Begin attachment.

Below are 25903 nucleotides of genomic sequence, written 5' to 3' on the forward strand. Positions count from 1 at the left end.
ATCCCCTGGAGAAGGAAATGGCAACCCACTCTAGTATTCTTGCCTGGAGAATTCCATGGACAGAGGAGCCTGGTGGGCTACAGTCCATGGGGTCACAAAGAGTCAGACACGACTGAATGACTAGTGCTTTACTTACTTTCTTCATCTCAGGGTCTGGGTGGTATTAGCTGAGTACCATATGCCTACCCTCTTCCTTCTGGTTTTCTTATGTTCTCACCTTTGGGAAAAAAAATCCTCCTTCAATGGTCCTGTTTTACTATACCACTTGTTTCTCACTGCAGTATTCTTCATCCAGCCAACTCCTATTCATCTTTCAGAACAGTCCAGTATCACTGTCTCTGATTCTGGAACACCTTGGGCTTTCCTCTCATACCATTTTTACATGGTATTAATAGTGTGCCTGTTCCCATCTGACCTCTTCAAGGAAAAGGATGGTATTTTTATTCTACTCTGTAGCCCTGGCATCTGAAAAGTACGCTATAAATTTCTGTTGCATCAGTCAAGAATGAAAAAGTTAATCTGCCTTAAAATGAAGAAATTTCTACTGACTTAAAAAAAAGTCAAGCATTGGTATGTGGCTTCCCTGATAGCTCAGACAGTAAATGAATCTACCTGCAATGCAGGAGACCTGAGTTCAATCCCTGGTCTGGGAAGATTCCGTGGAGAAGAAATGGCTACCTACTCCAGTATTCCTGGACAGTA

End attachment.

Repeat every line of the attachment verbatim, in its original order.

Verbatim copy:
Below are 25903 nucleotides of genomic sequence, written 5' to 3' on the forward strand. Positions count from 1 at the left end.
ATCCCCTGGAGAAGGAAATGGCAACCCACTCTAGTATTCTTGCCTGGAGAATTCCATGGACAGAGGAGCCTGGTGGGCTACAGTCCATGGGGTCACAAAGAGTCAGACACGACTGAATGACTAGTGCTTTACTTACTTTCTTCATCTCAGGGTCTGGGTGGTATTAGCTGAGTACCATATGCCTACCCTCTTCCTTCTGGTTTTCTTATGTTCTCACCTTTGGGAAAAAAAATCCTCCTTCAATGGTCCTGTTTTACTATACCACTTGTTTCTCACTGCAGTATTCTTCATCCAGCCAACTCCTATTCATCTTTCAGAACAGTCCAGTATCACTGTCTCTGATTCTGGAACACCTTGGGCTTTCCTCTCATACCATTTTTACATGGTATTAATAGTGTGCCTGTTCCCATCTGACCTCTTCAAGGAAAAGGATGGTATTTTTATTCTACTCTGTAGCCCTGGCATCTGAAAAGTACGCTATAAATTTCTGTTGCATCAGTCAAGAATGAAAAAGTTAATCTGCCTTAAAATGAAGAAATTTCTACTGACTTAAAAAAAAGTCAAGCATTGGTATGTGGCTTCCCTGATAGCTCAGACAGTAAATGAATCTACCTGCAATGCAGGAGACCTGAGTTCAATCCCTGGTCTGGGAAGATTCCGTGGAGAAGAAATGGCTACCTACTCCAGTATTCCTGGACAGTA